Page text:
Sumit Parikh, MD: Sure. We have a national network. It's called the Mitochondrial Care Network. We offer something called The Doc Is In. And so, you can pose a question or present a case, and we all take turns helping answer those. So, if there is a question, should I be worried about a mitochondrial disease in this person? You can post a case and we can try and help you; provide some backseat driving as to whether you should worry about this and work them up more.

As part of our national network, which falls short of being able to provide geographically nearby care for every patient, we have started a national and international telehealth network. And so, we're hoping that as telehealth will allow for the families that cannot actually make their way to a center such as Cleveland Clinic, that we'll be able to offer some expertise and guidance virtually for these families and for these providers.

Glen Stevens, DO, PhD: So, I really appreciate your being here with us today. On a selfish note, how do I maximize my personal mitochondria? Is there anything that we can do?

Sumit Parikh, MD: That is actually a wonderful question, and sadly the answer may or may not be what you want to hear. It is all the boring stuff that doctors have touted for ages. Healthy nutrition, the healthy breakout of a third protein, a third healthy fats, a third healthy carbohydrates, not simple carbs, and then exercise, exercise, exercise - aerobic and strength training. These are things that we now know not just in animal models, but in human models and in mitochondrial patient disease patients and non-disease patients really boost mitochondrial function. And so, until we get the high-tech stuff, this is all we have.

Glen Stevens, DO, PhD: Well, that's great. This has been very insightful, and I appreciate your time today and I hope everybody out there gets some exercise today and eats just a little bit better. So, thank you very much for your time.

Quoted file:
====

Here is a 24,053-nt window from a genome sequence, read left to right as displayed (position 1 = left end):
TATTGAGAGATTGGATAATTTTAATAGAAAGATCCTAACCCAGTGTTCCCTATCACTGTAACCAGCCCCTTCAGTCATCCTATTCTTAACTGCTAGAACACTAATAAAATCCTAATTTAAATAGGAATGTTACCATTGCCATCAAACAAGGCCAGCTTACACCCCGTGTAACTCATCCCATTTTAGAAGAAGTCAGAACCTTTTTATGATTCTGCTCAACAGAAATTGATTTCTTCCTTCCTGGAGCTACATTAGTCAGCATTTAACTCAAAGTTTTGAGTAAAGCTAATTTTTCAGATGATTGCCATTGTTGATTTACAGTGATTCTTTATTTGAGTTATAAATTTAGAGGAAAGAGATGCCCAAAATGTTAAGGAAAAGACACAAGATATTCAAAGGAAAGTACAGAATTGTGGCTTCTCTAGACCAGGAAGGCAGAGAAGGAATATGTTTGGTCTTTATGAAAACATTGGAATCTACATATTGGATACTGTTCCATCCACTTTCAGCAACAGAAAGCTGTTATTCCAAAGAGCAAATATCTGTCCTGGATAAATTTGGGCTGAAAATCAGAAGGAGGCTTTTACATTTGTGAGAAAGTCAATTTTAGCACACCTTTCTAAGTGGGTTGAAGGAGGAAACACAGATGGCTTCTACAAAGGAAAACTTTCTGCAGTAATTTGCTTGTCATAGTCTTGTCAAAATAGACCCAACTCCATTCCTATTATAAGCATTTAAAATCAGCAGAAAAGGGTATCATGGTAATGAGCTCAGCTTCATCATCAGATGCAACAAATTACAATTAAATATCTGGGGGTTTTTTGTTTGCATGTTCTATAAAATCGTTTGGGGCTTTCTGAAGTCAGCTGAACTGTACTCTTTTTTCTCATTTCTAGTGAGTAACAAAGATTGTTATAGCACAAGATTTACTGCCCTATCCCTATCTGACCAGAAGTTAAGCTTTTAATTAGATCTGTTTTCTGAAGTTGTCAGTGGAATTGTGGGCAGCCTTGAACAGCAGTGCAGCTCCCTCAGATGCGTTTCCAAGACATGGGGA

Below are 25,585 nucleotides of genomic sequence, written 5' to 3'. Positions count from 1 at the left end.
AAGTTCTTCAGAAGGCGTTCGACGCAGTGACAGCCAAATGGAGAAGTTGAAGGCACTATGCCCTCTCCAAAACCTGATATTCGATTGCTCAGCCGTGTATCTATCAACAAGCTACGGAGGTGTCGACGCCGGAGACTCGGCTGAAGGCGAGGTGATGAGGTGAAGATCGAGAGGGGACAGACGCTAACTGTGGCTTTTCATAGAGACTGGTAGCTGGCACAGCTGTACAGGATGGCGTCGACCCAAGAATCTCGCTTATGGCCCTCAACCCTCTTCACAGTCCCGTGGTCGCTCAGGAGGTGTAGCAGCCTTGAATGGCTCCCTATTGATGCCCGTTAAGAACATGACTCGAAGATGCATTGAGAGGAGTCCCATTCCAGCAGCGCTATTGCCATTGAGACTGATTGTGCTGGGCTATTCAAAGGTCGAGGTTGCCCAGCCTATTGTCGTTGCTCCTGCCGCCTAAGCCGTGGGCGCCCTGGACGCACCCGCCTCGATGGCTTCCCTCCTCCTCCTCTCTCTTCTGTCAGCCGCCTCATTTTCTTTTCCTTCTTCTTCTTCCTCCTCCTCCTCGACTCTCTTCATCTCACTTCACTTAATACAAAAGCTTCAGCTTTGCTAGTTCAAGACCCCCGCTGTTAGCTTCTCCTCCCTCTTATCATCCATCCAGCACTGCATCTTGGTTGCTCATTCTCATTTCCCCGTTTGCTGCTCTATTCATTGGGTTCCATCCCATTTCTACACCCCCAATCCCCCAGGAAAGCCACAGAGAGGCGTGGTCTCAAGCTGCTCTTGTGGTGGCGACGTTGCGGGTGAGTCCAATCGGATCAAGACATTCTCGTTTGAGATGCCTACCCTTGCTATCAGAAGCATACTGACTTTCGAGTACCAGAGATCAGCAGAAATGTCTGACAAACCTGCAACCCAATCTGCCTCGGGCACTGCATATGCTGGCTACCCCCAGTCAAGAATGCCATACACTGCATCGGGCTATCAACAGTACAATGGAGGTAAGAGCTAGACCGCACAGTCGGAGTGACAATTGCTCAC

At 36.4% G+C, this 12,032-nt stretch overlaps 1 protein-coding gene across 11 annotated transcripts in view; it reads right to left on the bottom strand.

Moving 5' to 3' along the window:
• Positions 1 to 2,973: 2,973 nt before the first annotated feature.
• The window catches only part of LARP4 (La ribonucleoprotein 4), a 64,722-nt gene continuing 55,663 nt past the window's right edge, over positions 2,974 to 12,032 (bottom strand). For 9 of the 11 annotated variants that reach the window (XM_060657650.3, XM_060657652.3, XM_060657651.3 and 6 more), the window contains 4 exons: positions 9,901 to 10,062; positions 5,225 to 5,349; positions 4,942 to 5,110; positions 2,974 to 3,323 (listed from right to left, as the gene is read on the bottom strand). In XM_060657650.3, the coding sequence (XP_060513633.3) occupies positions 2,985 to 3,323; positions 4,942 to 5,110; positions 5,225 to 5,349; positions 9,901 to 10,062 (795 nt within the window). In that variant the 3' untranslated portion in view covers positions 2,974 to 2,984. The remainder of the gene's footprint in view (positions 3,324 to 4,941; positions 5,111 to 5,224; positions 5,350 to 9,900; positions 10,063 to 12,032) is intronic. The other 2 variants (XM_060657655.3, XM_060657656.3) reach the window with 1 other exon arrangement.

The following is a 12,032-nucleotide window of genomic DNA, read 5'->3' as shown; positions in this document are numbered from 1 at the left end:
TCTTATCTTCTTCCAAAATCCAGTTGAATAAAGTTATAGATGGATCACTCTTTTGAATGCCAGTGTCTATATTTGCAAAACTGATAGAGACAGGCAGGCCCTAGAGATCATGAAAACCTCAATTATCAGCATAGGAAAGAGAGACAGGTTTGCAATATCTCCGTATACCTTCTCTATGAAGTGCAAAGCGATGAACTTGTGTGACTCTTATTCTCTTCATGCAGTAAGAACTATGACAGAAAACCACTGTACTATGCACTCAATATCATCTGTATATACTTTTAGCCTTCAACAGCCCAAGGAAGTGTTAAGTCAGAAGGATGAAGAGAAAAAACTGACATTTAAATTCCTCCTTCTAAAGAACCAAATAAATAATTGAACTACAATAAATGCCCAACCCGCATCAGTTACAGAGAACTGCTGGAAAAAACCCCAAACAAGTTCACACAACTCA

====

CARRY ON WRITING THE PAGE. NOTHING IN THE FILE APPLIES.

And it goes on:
Sumit Parikh, MD: Thank you for having me. It was a pleasure.

Conclusion: This concludes this episode of Neuro Pathways. You can find additional podcast episodes on our website, clevelandclinic.org/neuropodcast, or subscribe to the podcast on iTunes, Google Play, Spotify, or wherever you get your podcasts. And don't forget, you can access real-time updates from experts in Cleveland Clinic's Neurological Institute on our Consult QD website. That's consultqd.clevelandclinic.org/neuro, or follow us on Twitter @CleClinicMD, all one word. And thank you for listening.

Neuro Pathways

Neuro Pathways

A Cleveland Clinic podcast for medical professionals exploring the latest research discoveries and clinical advances in the fields of neurology, neurosurgery, neurorehab and psychiatry. Learn how the landscape for treating conditions of the brain, spine and nervous system is changing from experts in Cleveland Clinic's Neurological Institute.

These activities have been approved for AMA PRA Category 1 Credits™ and ANCC contact hours.